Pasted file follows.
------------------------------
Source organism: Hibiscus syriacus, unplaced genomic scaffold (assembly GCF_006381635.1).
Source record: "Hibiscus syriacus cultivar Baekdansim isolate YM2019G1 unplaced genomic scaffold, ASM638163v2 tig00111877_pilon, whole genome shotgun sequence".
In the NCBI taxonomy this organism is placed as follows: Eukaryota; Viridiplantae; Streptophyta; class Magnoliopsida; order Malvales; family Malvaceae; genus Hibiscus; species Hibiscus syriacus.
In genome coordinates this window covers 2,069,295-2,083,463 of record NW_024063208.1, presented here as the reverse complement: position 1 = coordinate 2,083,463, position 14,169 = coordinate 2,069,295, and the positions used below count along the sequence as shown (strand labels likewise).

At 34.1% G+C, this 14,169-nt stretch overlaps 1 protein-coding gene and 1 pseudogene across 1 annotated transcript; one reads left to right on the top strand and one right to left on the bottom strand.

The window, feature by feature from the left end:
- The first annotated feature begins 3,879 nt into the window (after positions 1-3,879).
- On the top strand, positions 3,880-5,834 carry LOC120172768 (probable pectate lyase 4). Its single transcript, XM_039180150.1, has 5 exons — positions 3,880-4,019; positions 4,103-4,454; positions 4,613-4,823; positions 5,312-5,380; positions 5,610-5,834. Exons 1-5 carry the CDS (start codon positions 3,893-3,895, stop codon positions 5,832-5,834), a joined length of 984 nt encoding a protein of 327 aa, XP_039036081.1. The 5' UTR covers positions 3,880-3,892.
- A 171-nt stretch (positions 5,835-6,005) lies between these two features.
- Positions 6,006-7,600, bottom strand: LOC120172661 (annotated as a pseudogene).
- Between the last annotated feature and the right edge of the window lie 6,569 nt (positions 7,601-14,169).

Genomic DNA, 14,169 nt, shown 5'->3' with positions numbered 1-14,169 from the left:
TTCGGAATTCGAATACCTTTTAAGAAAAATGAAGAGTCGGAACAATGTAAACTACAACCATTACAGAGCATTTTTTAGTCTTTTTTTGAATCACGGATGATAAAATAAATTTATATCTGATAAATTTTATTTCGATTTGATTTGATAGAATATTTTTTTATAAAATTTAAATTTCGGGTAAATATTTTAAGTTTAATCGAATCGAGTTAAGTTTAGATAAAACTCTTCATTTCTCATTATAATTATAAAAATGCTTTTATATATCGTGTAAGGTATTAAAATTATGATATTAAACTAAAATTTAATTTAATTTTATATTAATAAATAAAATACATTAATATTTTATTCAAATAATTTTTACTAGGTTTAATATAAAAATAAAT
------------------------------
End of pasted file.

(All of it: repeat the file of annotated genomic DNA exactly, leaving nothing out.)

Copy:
Source organism: Hibiscus syriacus, unplaced genomic scaffold (assembly GCF_006381635.1).
Source record: "Hibiscus syriacus cultivar Baekdansim isolate YM2019G1 unplaced genomic scaffold, ASM638163v2 tig00111877_pilon, whole genome shotgun sequence".
In the NCBI taxonomy this organism is placed as follows: Eukaryota; Viridiplantae; Streptophyta; class Magnoliopsida; order Malvales; family Malvaceae; genus Hibiscus; species Hibiscus syriacus.
In genome coordinates this window covers 2,069,295-2,083,463 of record NW_024063208.1, presented here as the reverse complement: position 1 = coordinate 2,083,463, position 14,169 = coordinate 2,069,295, and the positions used below count along the sequence as shown (strand labels likewise).

At 34.1% G+C, this 14,169-nt stretch overlaps 1 protein-coding gene and 1 pseudogene across 1 annotated transcript; one reads left to right on the top strand and one right to left on the bottom strand.

The window, feature by feature from the left end:
- The first annotated feature begins 3,879 nt into the window (after positions 1-3,879).
- On the top strand, positions 3,880-5,834 carry LOC120172768 (probable pectate lyase 4). Its single transcript, XM_039180150.1, has 5 exons — positions 3,880-4,019; positions 4,103-4,454; positions 4,613-4,823; positions 5,312-5,380; positions 5,610-5,834. Exons 1-5 carry the CDS (start codon positions 3,893-3,895, stop codon positions 5,832-5,834), a joined length of 984 nt encoding a protein of 327 aa, XP_039036081.1. The 5' UTR covers positions 3,880-3,892.
- A 171-nt stretch (positions 5,835-6,005) lies between these two features.
- Positions 6,006-7,600, bottom strand: LOC120172661 (annotated as a pseudogene).
- Between the last annotated feature and the right edge of the window lie 6,569 nt (positions 7,601-14,169).

Genomic DNA, 14,169 nt, shown 5'->3' with positions numbered 1-14,169 from the left:
TTCGGAATTCGAATACCTTTTAAGAAAAATGAAGAGTCGGAACAATGTAAACTACAACCATTACAGAGCATTTTTTAGTCTTTTTTTGAATCACGGATGATAAAATAAATTTATATCTGATAAATTTTATTTCGATTTGATTTGATAGAATATTTTTTTATAAAATTTAAATTTCGGGTAAATATTTTAAGTTTAATCGAATCGAGTTAAGTTTAGATAAAACTCTTCATTTCTCATTATAATTATAAAAATGCTTTTATATATCGTGTAAGGTATTAAAATTATGATATTAAACTAAAATTTAATTTAATTTTATATTAATAAATAAAATACATTAATATTTTATTCAAATAATTTTTACTAGGTTTAATATAAAAATAAAT